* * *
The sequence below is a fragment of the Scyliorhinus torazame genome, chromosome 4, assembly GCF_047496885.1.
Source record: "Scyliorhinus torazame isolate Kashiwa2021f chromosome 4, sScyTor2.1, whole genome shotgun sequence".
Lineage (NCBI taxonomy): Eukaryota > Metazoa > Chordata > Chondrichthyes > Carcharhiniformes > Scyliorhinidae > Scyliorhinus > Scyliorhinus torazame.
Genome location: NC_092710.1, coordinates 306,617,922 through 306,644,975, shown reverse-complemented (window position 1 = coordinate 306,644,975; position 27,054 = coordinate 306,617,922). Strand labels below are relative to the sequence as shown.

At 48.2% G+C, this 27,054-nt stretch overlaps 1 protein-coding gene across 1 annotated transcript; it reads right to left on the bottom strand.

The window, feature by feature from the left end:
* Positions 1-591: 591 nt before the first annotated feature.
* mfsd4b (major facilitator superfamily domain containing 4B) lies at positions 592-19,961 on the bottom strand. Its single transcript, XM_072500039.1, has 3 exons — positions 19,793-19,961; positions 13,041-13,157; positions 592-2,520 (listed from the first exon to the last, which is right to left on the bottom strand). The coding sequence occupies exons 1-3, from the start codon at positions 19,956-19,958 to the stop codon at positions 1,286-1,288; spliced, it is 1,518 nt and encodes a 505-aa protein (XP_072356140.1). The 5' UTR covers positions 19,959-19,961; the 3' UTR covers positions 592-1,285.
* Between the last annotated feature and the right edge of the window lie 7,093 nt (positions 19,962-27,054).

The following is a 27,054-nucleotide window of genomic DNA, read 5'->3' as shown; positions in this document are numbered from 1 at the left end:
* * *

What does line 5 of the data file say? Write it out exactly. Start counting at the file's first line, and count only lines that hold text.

At 48.2% G+C, this 27,054-nt stretch overlaps 1 protein-coding gene across 1 annotated transcript; it reads right to left on the bottom strand.